The ideal panel size is the holy grail of primary care redesign. If we could cap our panels at just the right number, we would provide better care for our patients and have more joy in our work, or so the conventional wisdom goes. But in leading the empanelment effort in our health care system of more than 20 sites and 130 primary care clinicians, we came to realize that panel size alone should not determine if a primary care clinician can accept new patients.
Having done the work of formalizing our empanelment process,1 attributing patients to each clinician, and finding that some panels were larger than others, we were left with an important question: Which panels should be closed to new patients? To determine this, we developed a rubric based on an adjusted panel size, plus each clinician's upcoming openings and productivity. Here's how it works.
Deciding whether a physician's panel should be open or closed depends on more than just determining the number of patients the physician is already seeing.
This rubric accounts for variables like how often the physician sees patients in clinic, how backlogged the physician's schedule is, and how productive the physician is.
The rubric categorizes physicians' panels as “low,” “medium,” or “high,” depending on statistical ranges that can be modified to meet the needs of individual practices.
THREE OBJECTIVE VARIABLES
To begin, we needed to understand the consequences of a panel that is the wrong size. If clinicians take care of too many patients, their patients will struggle to get timely follow-up appointments and quality of care will suffer.2 If clinicians cap their panel sizes too low, the primary care workforce shortage will be exacerbated and a larger percentage of the population will not have a primary care clinician.3 Furthermore, clinicians with panel sizes that are too small will not fill their schedules.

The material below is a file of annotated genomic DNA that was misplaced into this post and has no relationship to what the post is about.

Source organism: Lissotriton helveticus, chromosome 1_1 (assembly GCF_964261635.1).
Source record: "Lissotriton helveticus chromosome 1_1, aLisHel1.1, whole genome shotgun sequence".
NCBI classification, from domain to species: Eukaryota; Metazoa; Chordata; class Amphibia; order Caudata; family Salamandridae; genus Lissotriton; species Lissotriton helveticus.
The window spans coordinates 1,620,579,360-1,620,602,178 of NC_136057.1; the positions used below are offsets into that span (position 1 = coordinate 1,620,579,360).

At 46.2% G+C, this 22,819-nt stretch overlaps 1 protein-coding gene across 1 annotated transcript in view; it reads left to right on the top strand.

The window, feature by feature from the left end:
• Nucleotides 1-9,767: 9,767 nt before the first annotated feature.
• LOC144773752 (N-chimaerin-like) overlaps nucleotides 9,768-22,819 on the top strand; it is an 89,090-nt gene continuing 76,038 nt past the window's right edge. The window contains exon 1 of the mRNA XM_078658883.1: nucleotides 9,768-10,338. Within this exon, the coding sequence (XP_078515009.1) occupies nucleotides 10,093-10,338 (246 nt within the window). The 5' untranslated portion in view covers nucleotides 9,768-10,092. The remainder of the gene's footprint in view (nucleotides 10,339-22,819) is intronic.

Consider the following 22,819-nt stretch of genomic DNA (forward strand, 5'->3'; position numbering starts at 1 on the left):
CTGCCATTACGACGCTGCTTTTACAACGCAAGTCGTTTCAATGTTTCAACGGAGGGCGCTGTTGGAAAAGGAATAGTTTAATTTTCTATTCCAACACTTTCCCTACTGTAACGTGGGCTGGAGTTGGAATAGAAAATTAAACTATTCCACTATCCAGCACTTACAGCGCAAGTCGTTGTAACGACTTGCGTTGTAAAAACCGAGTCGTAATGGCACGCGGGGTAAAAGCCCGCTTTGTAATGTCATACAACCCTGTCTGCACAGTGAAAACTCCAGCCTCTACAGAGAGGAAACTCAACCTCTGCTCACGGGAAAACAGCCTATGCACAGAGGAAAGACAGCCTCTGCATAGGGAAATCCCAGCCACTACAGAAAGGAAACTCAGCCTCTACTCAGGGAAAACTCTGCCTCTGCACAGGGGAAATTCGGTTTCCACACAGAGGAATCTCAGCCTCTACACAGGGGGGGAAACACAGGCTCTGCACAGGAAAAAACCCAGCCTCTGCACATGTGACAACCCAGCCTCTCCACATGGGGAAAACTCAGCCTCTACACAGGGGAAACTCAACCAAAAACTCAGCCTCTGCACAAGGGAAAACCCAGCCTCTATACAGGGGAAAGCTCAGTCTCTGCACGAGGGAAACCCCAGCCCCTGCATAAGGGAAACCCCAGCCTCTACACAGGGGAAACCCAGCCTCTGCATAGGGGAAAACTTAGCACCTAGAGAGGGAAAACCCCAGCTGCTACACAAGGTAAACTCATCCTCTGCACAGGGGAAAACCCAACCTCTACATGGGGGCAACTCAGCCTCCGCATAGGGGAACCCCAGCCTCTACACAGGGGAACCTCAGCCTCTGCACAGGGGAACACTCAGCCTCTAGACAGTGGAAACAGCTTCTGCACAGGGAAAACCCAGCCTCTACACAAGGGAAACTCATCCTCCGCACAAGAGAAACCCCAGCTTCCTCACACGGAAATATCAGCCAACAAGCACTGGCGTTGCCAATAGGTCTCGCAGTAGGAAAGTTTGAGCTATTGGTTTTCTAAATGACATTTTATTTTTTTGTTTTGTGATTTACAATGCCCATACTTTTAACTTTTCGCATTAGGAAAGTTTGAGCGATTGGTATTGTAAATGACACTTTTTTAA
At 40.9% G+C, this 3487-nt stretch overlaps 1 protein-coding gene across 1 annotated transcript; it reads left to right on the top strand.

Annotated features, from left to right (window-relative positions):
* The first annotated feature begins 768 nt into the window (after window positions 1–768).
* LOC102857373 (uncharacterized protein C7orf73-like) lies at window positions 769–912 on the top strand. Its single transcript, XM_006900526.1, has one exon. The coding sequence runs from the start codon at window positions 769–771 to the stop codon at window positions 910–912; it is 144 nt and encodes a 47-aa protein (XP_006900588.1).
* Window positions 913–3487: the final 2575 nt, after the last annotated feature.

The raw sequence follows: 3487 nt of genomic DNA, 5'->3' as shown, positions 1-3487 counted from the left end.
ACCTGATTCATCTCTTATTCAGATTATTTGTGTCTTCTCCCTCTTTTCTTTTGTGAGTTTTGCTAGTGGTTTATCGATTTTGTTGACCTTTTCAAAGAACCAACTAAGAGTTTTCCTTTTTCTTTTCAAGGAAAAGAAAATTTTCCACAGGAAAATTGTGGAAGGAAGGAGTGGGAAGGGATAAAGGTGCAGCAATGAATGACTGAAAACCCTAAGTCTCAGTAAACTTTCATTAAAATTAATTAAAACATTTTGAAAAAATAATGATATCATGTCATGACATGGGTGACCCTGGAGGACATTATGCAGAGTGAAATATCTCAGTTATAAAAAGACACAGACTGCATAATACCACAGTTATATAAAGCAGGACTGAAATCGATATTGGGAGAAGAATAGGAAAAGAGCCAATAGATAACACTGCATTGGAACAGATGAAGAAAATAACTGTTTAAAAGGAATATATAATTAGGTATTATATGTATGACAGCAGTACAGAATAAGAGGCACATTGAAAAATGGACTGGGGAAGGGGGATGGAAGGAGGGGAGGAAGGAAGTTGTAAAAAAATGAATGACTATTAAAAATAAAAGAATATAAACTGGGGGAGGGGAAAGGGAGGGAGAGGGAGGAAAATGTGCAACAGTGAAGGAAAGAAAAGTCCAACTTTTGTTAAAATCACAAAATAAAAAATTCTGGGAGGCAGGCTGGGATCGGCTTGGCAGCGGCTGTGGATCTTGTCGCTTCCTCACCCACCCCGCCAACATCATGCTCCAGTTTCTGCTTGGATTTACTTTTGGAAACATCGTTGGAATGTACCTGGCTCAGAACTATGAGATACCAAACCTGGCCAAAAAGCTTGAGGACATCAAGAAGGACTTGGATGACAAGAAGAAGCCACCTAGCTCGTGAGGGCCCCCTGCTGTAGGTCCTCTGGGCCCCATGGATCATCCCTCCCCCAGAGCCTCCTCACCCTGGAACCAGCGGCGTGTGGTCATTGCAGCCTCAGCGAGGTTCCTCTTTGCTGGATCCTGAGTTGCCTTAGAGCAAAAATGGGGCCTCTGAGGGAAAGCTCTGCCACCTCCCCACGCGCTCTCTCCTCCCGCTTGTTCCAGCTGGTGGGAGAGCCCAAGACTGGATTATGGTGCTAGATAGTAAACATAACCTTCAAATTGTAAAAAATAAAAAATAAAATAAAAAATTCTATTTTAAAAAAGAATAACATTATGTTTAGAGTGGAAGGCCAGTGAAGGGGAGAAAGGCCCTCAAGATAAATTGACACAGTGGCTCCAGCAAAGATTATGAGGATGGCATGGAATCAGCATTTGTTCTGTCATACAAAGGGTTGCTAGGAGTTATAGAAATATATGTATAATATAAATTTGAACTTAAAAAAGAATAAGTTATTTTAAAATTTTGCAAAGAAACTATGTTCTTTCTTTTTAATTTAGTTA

But just knowing the raw number of patients in a panel without context is not enough to determine whether that panel is the right size. Every group of patients has different needs and every clinician works at a different pace. 4 A clinician who cares for thousands of patients but ends each day with unused appointment slots can take new patients. Conversely, a clinician who has a panel of only a few hundred patients but no available appointments for three months should not accept new patients.
We were tempted to adjust panel size for the age, gender, or morbidity of patients, but we concluded these calculations would not help determine if a specific panel size is the right number for a certain clinician. The purpose of adjusting panel sizes by those measures is to promote fairness – e.g., my panel size might be smaller than yours, but my patients are sicker. However, one patient panel might skew older, while another has more comorbidities, a third generates more patient portal messages and telephone calls, a fourth has higher rates of addiction, and so on. Any adjustment for one factor can undervalue the others.
Instead, we focused on three objective variables:
Panel size adjusted for number of clinic sessions per week. The panel size of a clinician who is in clinic one day per week should be interpreted differently from that of a clinician who is in clinic five days per week. So we took the raw number of patients in each clinician's panel and adjusted it based on the number of half-day sessions per week that the clinician is in clinic seeing the clinician's own patients.
Days until third next available appointment. The number of days until a clinician's third next available appointment is a measurement of each clinician's backlog.5 We use the third next appointment because the first or second may have become available because of last-minute cancellations and would overstate a clinician's availability.
Specialty-specific relative value unit (RVU) productivity percentile. To come up with relevant specialty-specific RVU productivity percentiles, our system uses weighted averages of national surveys from two sources: the Medical Group Management Association and the Association of American Medical Colleges.6,7
In the rubric we developed, we slotted each clinician's numbers into “low,” “medium,” or “high” categories for each of the three variables (see “Opening and closing panels”).
For adjusted panel size, 1,500 patients or fewer is low, 1,501 to 1,899 is medium, and 1,900 or greater is high.
For days until third next available appointment, 20 days or less is low, 21 to 29 is medium, and 30 or more is high.